I was perched up on a bar stool at Fridays when my sorority “little”, Makaila, presented me with what is currently to me the world’s hardest question. “So what’s next?” She was of course referring to my life now that I was finished with college. Here I was seven months since graduating and I had no more confidence in answering that question than when I walked out of Wesley for the last time. Naturally, I paused. I wanted to present her with some big impressive game plan, but instead I felt like just being completely honest. After all, we are the same age and maybe this was the opportunity to talk to someone who might actually be able to relate to this awkward, yet exciting time in my life. “Honestly? I don’t know.” Sure it wasn’t the answer I would have imagined myself giving a few years ago, but it was the truth. And instead of feeling embarrassed, it was actually quite a liberating feeling.
I write this post so openly because I know I am certainly not the only person my age going through this weird and uncomfortable time. The other day my mom and I were talking about what life is like in your twenties when she expressed how she felt bad for me because how she remembers how crappy your twenties can be. Surprisingly, I don’t consider my twenties crappy at all. Just because it’s a time in a young adult’s life filled with doubt, big decisions, and a heck of a lot of lessons, doesn’t mean it’s bad. In fact, I might go as far to say that right now I love being in my twenties. Not because I have everything figured out, because I think this post makes it quite clear that I definitely do not. But because I know this is a time in my life where I’m going to see the biggest amount of growth in myself. A decade of soul-searching, trial and error, and even adventure. Sure, it’s going to be messy and there will probably be times when I wish I could fast-forward a bit. But somewhere in my twenties I am going to start to figure it all out. There are going to be decisions I make (maybe even ones I am making as we speak) that are going to slowly lead me to where I am supposed to be. In college, there is always a deadline; whether it’s when a paper is due or when you’re supposed to graduate. I think the biggest post-grad transition is realizing that there it’s no longer a race against the clock. For four years you live your life semester by semester. Tasks like “I need to pass my Praxis exam by Spring semester” and “I need to have an internship secured by next Fall” are how you measure time and what you need to accomplish. Then you graduate and it hits you that you have your whole life to get things done and you can finally go at your own pace.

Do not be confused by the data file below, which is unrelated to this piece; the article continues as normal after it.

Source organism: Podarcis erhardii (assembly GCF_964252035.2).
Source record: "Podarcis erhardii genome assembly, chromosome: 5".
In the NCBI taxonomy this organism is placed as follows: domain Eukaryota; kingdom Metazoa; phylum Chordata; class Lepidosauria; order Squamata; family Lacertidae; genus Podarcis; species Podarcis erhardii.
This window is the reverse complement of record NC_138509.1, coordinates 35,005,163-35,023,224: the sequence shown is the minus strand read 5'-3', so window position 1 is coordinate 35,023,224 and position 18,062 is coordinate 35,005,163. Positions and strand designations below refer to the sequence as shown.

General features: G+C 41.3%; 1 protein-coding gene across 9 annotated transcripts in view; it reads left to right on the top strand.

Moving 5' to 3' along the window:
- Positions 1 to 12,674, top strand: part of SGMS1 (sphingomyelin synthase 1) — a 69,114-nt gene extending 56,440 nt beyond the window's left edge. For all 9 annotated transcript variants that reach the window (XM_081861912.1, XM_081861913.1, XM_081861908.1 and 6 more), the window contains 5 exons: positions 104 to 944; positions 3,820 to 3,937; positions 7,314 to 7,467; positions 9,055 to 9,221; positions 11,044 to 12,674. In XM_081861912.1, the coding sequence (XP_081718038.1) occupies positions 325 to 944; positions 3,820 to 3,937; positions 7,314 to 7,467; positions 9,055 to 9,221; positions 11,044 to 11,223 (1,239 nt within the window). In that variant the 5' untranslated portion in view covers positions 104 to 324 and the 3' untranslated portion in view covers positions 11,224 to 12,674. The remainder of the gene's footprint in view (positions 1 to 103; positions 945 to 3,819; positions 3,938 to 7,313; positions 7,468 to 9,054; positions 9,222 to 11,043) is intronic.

I was at my nephew’s birthday party the other day when a family friend, Katie, and I got to talking. Katie is in her early thirties and has been living in NYC as television producer since I can remember. I was too young to remember when Katie went through the “uncomfortable trial and error” part of her twenties, but she’s shared stories with me before that prove that that time period for her definitely existed. As I sit and hear her tell me about how happy she is with her career, Katie tells me how she is going to be traveling to Italy for in a few weeks for work. I can tell she truly loves what she does and she isn’t just putting on a front to impress people. I can feel the passion she has for what she’s doing just from the energy she radiates when she talks about it, and it’s inspiring. As I went home that night, I didn’t feel envious or like an under-achiever like some might. Instead, I remembered how Katie went to school for law, not production. Somewhere in her twenties she made the brave decision to create the life that she truly wanted and she took the necessary steps to get there. So while I don’t have a crystal ball to show me what exactly my life is going to look like in seven years, I know it wil all work out in the end. As for the whole “not knowing” feeling, instead of being ashamed of it, I’m choosing to own it. Not knowing means I get to prove myself, take risks and go in whatever direction I want to at this point. To me, that’s exciting. If you know you’re great, then you have to take comfort in knowing that’ll you’ll end up somewhere great. Once you realize that, nothing about being in your twenties can scare you.